Lawmakers Boost Kids' Booster Seats
At ABC Preschool, teachers show children how to be safe on the playground. A new law could help them be safe on the road.
ABC Director Elonda Blanchard looks for ways to protect students, but she said parents may have a problem with the proposed law.
"I think that there are going to be a lot of parents that are not going to want to buy the booster seats," she said. "They're going to be pretty upset about it."
The bill requires children 4-7 years old to use booster seats in vehicle, said Sen. Chris Koster, because seat belts alone won't protect them.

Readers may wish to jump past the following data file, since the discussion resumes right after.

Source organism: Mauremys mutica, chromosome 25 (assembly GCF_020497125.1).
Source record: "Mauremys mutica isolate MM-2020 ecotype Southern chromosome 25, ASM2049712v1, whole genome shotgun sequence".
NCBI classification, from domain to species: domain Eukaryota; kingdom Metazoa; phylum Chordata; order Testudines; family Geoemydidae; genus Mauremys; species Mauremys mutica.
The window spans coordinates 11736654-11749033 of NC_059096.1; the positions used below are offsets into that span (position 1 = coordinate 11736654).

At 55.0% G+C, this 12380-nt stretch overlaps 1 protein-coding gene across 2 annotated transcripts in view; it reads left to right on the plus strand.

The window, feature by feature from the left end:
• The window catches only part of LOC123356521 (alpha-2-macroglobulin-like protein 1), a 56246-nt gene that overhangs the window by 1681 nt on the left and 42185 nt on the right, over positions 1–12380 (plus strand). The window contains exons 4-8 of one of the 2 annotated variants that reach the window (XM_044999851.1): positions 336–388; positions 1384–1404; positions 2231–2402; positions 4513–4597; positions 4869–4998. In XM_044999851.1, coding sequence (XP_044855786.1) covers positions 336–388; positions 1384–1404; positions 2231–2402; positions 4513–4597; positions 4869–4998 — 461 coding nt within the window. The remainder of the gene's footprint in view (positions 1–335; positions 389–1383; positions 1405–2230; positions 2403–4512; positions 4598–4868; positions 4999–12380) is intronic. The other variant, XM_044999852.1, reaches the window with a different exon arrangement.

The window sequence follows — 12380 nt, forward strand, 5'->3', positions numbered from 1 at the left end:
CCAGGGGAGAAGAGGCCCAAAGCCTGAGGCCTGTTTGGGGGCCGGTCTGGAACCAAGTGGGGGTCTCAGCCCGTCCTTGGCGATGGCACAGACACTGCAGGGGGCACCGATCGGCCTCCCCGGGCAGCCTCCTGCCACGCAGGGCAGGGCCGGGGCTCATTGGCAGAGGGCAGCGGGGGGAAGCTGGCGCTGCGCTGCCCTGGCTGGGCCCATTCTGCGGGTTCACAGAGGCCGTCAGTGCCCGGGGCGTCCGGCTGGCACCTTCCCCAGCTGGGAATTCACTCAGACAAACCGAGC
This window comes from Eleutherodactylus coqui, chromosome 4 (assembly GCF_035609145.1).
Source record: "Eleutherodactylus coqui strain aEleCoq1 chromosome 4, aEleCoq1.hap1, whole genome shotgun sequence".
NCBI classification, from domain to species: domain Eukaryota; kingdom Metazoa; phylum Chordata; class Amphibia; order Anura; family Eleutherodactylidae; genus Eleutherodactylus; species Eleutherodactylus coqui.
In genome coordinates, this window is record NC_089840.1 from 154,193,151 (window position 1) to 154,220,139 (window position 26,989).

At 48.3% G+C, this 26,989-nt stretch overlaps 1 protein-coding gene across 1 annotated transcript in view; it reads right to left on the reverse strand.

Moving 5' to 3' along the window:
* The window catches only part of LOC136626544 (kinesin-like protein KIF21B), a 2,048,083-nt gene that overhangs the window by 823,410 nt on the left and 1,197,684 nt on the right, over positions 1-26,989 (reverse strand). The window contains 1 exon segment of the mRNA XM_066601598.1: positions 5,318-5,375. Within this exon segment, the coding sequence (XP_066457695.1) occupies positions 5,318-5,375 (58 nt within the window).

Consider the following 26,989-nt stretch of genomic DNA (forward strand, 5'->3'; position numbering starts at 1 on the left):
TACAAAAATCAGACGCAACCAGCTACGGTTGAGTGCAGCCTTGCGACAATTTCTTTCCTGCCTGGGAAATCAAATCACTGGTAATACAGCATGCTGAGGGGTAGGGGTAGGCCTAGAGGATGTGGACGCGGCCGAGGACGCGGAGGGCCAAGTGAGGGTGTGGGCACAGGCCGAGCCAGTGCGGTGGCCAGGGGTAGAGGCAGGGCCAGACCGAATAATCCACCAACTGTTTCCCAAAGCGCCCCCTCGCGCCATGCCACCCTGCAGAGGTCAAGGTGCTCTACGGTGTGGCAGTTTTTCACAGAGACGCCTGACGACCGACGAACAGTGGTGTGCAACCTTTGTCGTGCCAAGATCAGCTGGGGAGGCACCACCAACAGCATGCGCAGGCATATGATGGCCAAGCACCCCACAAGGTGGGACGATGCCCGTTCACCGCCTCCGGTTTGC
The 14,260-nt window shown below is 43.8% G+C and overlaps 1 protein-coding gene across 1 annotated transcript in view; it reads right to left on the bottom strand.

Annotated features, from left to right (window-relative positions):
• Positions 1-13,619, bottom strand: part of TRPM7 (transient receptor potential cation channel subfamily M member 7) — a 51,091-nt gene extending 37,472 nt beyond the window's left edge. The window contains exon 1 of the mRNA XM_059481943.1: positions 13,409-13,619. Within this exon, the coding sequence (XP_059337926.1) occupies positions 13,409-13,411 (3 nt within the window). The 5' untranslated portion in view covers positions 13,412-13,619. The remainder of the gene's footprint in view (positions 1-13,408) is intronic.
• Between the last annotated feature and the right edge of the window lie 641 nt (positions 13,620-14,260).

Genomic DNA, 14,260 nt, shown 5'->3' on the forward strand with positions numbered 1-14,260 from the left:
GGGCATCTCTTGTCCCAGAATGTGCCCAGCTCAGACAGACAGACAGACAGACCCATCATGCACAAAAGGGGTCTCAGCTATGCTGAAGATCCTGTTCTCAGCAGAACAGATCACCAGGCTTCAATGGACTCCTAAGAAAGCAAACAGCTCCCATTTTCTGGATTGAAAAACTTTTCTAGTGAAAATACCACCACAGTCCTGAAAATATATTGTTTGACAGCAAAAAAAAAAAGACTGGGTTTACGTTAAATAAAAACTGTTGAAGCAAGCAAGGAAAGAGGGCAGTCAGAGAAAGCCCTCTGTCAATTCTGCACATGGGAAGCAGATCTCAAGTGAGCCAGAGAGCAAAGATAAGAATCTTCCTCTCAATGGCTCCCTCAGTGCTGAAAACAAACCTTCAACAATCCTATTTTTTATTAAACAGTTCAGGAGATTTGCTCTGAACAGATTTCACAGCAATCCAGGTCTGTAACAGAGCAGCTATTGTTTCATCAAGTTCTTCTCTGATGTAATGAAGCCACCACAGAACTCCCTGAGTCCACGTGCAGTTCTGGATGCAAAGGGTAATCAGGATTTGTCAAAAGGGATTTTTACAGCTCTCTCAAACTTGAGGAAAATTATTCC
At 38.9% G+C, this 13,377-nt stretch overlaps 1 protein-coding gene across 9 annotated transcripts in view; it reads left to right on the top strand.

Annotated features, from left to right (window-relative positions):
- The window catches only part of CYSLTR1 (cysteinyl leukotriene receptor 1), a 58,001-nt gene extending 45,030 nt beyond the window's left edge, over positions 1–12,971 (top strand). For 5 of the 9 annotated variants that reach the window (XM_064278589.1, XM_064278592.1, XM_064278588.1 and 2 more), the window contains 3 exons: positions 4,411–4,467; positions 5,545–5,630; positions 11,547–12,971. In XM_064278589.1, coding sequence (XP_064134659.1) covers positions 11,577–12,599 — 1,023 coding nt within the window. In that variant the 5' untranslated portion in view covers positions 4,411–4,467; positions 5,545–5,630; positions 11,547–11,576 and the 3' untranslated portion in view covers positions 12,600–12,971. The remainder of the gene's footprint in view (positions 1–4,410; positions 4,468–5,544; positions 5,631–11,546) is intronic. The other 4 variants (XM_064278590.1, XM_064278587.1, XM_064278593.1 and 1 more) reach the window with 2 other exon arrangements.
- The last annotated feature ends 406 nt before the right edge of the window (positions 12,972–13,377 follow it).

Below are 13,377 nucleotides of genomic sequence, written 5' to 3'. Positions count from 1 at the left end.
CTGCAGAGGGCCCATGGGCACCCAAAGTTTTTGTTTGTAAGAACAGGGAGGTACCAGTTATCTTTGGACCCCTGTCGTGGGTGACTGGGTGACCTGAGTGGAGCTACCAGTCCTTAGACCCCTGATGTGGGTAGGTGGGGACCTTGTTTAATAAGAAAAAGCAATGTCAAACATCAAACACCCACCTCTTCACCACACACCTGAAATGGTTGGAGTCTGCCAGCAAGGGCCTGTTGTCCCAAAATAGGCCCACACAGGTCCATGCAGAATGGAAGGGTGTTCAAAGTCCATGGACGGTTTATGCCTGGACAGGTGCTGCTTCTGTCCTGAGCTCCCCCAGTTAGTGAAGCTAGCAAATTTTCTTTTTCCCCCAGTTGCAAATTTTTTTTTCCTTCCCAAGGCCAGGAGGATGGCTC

"The seatbelt, which is designed for adults, tends to catch a young child across the throat and across the mid-abdomen region," he explained.
Blanchard said buying seats will be inconvenient for parents, but there's a more important consideration.
"This being a safety issue, I think the Senate is doing all that they can to protect the children," she added, "and that's the bottom line."
Experts said check height restrictions when buying a booster seat to make sure it's the right size for your child.
If Gov. Blunt signs the bill, the law will take effect in September.